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Penn State Blue And White Game Recap: Three Key Takeaways

Spring practice concluded with the annual Blue and White game, one that Penn State played in traditional fashion for the first time since the 2019 season.

Apr 15, 2023; University Park, PA, USA; Penn State Nittany Lions quarterback Beau Pribula (9) runs with the ball during the first quarter of the Blue White spring game at Beaver Stadium.  Matthew OHaren-USA TODAY Sports

If you were living under a rock or simply were too busy to pay attention, Penn State played its annual Blue & White game on Saturday, April 15. The Lions played a traditional game format for the first time since 2019, including “on air” kicks of all kinds. Unlike last season, there were enough bodies to go full contact, so we got a bit of a glimpse of things to come. Here are three that stood out.

1: The kids are alright

As Drew Allar astutely reminded the media not long ago, he —and his counterpart Beau Pribula, is 19. While you saw some of that “19 year-old making 19-year old decisions” throughout the game, you also saw glimpses of why the former was a 5-star quarterback coming out of high school, and the latter was highly regarded by the staff.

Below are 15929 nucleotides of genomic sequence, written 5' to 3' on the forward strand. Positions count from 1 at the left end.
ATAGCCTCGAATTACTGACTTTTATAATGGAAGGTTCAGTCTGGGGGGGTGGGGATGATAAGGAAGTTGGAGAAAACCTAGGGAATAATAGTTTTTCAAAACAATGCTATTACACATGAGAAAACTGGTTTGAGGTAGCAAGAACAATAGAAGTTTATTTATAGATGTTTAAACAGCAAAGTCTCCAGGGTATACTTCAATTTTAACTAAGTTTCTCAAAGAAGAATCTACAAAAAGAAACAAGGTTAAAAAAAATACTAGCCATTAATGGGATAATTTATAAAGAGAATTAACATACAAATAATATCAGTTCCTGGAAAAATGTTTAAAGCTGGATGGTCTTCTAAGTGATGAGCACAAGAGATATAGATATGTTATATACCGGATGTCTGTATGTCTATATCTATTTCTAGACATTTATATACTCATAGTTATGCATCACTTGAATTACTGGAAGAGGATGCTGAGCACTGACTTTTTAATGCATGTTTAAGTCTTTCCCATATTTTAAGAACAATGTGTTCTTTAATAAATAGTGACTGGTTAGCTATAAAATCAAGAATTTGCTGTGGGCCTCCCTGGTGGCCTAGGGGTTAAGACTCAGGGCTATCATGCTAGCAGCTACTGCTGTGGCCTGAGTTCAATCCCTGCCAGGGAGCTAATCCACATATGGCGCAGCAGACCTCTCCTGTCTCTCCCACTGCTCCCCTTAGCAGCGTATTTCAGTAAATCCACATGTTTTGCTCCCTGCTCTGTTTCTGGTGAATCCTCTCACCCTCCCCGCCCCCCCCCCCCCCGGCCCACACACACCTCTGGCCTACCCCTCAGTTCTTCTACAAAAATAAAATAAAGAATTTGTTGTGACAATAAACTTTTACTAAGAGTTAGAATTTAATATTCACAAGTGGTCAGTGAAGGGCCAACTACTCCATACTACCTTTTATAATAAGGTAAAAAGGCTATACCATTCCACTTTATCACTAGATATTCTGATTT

Both players played under pressure for a good portion of the game, and both managed to make “something out of nothing” plays out of the pressure, and, at some points, they made a whole lot of something out of possible nothings.

Pribula played on the White team for most of the game, so he spent the majority of the time with the second team. The few opportunities he got with the Blue team, however, looked quite polished.

There’s no reason to believe anything other than the quarterback job is Allar’s to lose, but Pribula might make it a competition after all.

2: No need to panic

As mentioned above, the quarterbacks were under constant pressure throughout the game. However, keep in mind:

  • Olu Fashanu did not play.
  • Quarterbacks were, and will always be, no contact. Some plays that were called dead because a defender was in the same zip code as the quarterbacks would actually go on in a real game scenario.

That said, the line certainly has tape to work with for the summer.

3: Year 2 Surge

The defense looked like it did not miss a beat from last season. The secondary was all over the place, the linebackers were ballhawks, and the linemen were fast and active. It’s almost as if being in the second year of Manny Diaz’s system has paid dividends for both returning players and those who joined early.

Two of those young players were freshman Tony Rojas and sophomore Kevin Winston, Jr. Both players, in the time they saw, made a clear impact in the game.

Bonus: Tank Smith did it again

With Nicholas Singleton and Kaytron Allen having nothing to prove, Tank Smith got the bulk of the carries in the second half. He did not disappoint.